A "Member Appreciation Week" edition of "Ask the President." MPR President Jon McTaggart joins host Gary Eichten in the Minnesota Public Radio studios to answer listener questions about the inner workings of MPR and about MPR's presentation of news and music.
A panel of political reporters joins Kerri Miller to discuss the work remaining in the current legislative session.
A new report says at least some Asian carp probably have found their way into the Great Lakes, but there's still time to stop the dreaded invaders from becoming established and unraveling food chains that support a $7 billion fishing industry and sensitive ecosystems.
A business owner accused of selling illegal synthetic drugs is back in jail after reopening his Duluth store following a police raid.
The St. Paul Foundation is going to make someone $1 million richer if their idea for improving life in Saint Paul is selected. The organization has been collecting ideas with its Minnesota Idea Open and the entry period is closed and the suggestions are now posted.
Rutgers University fired head basketball Coach Mike Rice Wednesday after ESPN obtained videos of him abusing players in practice. John Tauer, professor of psychology and head men's basketball coach at the University of St. Thomas, joins The Daily Circuit to discuss the psychology of competition and coaching.
The candidates for mayor of Minneapolis are divided over whether to allow Hennepin County to burn more garbage at a facility near Target Field.
Gov. Dannel P. Malloy, who four months ago broke the news to shocked parents that their children had been killed in a Connecticut elementary school, signed into law Thursday sweeping new restrictions on weapons and large capacity ammunition magazines similar to the ones used by the man who gunned down 20 child and six educators in the massacre.
Experts with the U.S. Geological Survey and National Weather Service say peak flooding on the Red River in Fargo will likely occur after April 15.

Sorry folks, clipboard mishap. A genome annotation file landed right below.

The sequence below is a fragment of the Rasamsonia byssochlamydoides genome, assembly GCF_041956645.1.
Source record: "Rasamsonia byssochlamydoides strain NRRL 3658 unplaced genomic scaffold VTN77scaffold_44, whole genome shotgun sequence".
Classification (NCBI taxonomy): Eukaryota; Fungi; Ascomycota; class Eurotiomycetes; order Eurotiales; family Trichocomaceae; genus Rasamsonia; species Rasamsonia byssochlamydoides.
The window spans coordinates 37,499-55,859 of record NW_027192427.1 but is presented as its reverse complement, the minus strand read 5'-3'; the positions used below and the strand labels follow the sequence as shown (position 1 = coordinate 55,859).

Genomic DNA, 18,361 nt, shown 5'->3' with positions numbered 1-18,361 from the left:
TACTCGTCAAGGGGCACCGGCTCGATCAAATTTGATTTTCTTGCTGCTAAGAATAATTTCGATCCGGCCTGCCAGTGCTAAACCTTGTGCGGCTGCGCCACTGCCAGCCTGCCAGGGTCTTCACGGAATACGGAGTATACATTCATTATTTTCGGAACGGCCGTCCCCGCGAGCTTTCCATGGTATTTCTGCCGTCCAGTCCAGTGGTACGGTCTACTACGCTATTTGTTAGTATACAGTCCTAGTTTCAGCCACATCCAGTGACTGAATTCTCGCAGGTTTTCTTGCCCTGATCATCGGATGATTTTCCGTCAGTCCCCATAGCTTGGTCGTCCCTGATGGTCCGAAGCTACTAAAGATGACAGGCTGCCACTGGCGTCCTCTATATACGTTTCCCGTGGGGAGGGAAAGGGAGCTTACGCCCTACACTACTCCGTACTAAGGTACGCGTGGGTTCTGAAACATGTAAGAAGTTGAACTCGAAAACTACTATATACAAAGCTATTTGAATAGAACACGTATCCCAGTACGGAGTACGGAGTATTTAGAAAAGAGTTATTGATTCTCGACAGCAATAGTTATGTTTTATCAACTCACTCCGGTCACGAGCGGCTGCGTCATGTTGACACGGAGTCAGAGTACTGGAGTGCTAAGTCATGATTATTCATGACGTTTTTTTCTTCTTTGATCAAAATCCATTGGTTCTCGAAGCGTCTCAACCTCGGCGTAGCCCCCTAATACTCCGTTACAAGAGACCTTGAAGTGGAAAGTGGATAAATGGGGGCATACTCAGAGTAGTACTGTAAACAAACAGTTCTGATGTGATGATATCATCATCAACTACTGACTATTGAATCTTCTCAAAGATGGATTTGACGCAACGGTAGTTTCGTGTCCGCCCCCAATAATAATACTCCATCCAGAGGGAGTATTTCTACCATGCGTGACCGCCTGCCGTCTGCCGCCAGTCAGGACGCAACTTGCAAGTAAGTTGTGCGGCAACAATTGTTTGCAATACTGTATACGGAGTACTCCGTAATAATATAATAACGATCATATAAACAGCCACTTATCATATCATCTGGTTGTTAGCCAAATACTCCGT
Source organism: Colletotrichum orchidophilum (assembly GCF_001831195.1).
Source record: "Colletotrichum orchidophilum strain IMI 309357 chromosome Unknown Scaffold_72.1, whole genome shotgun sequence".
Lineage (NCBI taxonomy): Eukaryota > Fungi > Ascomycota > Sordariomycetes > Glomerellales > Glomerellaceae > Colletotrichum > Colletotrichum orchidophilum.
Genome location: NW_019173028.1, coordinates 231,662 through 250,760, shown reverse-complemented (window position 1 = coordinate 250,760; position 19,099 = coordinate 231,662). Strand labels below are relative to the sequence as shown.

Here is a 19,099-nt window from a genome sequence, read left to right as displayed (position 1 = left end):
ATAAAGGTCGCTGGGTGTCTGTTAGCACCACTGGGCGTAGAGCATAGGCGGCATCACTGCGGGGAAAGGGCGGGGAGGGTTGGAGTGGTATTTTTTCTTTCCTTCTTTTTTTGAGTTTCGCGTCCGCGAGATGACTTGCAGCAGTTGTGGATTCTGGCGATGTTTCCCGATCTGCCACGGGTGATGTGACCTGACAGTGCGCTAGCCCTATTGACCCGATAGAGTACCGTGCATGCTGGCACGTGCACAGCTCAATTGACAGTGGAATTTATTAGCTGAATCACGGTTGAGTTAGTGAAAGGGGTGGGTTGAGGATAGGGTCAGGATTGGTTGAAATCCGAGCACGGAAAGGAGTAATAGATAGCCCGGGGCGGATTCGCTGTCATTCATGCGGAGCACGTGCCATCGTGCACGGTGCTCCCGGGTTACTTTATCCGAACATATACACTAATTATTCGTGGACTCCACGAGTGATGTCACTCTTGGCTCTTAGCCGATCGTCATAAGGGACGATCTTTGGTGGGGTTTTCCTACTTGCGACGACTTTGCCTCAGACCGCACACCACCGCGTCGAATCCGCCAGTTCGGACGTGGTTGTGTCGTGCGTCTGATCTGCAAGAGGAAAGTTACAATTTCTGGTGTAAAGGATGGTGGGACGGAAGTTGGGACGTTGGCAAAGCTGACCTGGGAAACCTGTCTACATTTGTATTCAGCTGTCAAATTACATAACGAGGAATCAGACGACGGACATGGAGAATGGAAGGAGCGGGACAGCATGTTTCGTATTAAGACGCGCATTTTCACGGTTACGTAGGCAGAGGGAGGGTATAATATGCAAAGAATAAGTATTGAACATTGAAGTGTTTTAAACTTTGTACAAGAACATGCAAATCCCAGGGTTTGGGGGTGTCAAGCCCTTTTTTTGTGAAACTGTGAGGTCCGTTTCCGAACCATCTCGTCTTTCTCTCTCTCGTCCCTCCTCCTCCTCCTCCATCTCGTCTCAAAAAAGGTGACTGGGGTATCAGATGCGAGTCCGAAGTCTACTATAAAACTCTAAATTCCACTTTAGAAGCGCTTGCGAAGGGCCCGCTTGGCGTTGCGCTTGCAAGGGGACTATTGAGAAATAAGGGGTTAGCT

A group of Minnesota's black faith leaders and members of their congregations are holding a state Capitol rally on the 45th anniversary of the assassination of Dr. Martin Luther King.
The landscape has changed dramatically since the record flooding of the Red River: Hundreds of once-vulnerable homes are now gone and miles of concrete floodwalls and clay levees add new protections as communities on the river's banks brace for it to overflow yet again.
Australian aboriginal film director Wayne Blair's film about soul singers who entertaining troops during the Vietnam War is a feel-good movie, but one that he says is helping aboriginal girls who face a tough life in Australia today.
Don't know your pork butts from your rump roasts? It may be getting a little easier. The American meat industry is rolling out a refresh of the often confusing 40-year-old system used for naming the various cuts of beef, pork, lamb and veal.
Cancer and heart disease are bigger killers, but Alzheimer's is the most expensive malady in the U.S., costing families and society $157 billion to $215 billion a year, according to a new study that looked at this in unprecedented detail.
On Thursday's Climate Cast, Kerri Miller and MPR News' Chief Meteorologist Paul Huttner spoke about the economic impact of climate change.